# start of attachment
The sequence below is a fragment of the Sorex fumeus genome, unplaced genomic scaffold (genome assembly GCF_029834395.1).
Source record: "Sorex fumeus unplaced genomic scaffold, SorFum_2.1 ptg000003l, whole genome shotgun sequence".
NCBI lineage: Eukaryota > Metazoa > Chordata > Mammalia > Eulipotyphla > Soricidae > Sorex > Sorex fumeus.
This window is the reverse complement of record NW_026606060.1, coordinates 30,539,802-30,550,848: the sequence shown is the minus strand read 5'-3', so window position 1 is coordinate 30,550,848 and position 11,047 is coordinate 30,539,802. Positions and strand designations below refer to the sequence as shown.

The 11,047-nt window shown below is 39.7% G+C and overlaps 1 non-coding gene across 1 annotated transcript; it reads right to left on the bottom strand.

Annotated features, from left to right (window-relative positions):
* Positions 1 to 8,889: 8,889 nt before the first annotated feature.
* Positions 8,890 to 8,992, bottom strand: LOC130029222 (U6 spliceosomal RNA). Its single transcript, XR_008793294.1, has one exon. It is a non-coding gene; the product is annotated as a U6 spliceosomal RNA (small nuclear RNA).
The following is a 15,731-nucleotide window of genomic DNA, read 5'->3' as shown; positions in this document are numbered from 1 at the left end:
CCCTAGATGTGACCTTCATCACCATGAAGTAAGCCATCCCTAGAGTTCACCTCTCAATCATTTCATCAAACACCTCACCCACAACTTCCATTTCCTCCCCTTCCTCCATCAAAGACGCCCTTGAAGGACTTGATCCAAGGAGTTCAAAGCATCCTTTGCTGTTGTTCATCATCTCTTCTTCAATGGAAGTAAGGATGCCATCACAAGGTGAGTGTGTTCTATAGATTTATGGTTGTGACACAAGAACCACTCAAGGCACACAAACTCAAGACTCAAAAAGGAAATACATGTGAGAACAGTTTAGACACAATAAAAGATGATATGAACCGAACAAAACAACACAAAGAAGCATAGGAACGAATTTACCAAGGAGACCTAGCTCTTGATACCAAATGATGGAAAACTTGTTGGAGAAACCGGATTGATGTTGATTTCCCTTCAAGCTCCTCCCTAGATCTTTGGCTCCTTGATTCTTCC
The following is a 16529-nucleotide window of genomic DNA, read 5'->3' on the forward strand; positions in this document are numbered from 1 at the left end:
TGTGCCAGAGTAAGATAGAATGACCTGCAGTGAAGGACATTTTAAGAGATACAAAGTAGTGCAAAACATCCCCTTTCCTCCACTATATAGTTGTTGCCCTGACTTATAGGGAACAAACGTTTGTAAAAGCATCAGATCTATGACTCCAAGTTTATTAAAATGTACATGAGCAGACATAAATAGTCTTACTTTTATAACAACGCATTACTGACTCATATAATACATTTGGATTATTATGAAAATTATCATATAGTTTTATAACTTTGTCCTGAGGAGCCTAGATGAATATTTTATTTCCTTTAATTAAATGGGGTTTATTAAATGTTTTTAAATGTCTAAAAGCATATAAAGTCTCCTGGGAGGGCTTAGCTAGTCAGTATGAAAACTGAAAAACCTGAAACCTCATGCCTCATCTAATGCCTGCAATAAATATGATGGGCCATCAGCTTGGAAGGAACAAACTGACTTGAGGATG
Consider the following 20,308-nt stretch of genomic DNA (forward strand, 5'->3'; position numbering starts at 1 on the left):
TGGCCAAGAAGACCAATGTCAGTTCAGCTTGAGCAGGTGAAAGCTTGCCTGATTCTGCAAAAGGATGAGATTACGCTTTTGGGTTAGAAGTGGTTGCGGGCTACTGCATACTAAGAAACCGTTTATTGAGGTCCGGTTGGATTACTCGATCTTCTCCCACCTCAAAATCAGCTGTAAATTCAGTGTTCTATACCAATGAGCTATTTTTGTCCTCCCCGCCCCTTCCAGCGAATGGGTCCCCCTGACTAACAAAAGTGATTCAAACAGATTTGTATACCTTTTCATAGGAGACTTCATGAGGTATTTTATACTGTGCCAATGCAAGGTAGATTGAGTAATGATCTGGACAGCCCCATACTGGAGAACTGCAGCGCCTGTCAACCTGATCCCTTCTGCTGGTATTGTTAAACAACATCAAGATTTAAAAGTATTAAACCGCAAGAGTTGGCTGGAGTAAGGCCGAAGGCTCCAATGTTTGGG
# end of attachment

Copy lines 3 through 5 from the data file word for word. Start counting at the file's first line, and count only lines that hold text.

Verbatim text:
NCBI lineage: Eukaryota > Metazoa > Chordata > Mammalia > Eulipotyphla > Soricidae > Sorex > Sorex fumeus.
This window is the reverse complement of record NW_026606060.1, coordinates 30,539,802-30,550,848: the sequence shown is the minus strand read 5'-3', so window position 1 is coordinate 30,550,848 and position 11,047 is coordinate 30,539,802. Positions and strand designations below refer to the sequence as shown.

The 11,047-nt window shown below is 39.7% G+C and overlaps 1 non-coding gene across 1 annotated transcript; it reads right to left on the bottom strand.